Barratt London’s Renaissance was featured in the last month’s issue of leading trade magazine, Show House.
In a focus on sustainability, Roger Hunt looks at the impact ‘zero carbon’ has on present and future housebuilding, and how the Government’s ‘code for sustainable homes’ regulations are promoting higher standards of sustainable design.
The code for sustainable homes is the national standard for the sustainable design and construction of new homes. It aims to reduce carbon emissions and promote higher standards of sustainable design above the current minimum standards set out by the building regulations. It uses a 1 to 6 star system to rate the overall sustainability performance of a new home.
Hunt discusses the three core requirements a home needs to qualify as zero carbon, and states: “The full definition of Code 6 was embraced by Barratt London at its Renaissance development in Lewisham, which was designed by Assael Architecture. Construction began in 2008 and, while most of the 788 homes are Code 4, 11 of the townhouses, which form part of 35% of affordable housing, are Code 6”.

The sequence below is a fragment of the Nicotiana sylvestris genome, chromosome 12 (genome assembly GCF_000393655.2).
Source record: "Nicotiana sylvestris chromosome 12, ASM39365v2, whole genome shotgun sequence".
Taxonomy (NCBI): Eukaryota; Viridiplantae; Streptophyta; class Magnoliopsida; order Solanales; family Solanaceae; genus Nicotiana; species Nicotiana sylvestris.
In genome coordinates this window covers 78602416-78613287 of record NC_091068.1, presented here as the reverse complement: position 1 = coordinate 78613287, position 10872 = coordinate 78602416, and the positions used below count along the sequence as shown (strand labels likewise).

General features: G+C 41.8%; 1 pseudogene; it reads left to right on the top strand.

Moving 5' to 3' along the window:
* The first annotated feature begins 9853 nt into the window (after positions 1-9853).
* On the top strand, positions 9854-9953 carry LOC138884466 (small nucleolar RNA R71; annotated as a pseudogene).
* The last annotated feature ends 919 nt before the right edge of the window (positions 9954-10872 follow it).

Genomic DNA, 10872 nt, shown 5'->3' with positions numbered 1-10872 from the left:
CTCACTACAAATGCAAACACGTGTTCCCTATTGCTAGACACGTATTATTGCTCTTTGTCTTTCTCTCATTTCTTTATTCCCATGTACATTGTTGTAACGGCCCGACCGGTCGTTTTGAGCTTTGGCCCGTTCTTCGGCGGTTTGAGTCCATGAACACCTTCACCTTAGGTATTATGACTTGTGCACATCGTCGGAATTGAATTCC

Renaissance is a landmark regeneration scheme in the heart of Lewisham, which has brought nearly 800 new homes and a new leisure centre to the area. The Code Level 6 timber frame townhouses at the development were designed to optimise energy efficiency and recyclability. Boasting sustainable features such as high performance thermal insulation and triple-glazing to reduce heat-loss, enhanced sound insulation to separating walls, low energy lighting, and a combined heat and power (CHP) to maximise energy efficiency, renewable energy in the form of solar panels on the roof of each townhouse, and grey water and rainwater recycling to reduce water use.
Follow the link to read the full article on The zero hour in Show Home magazine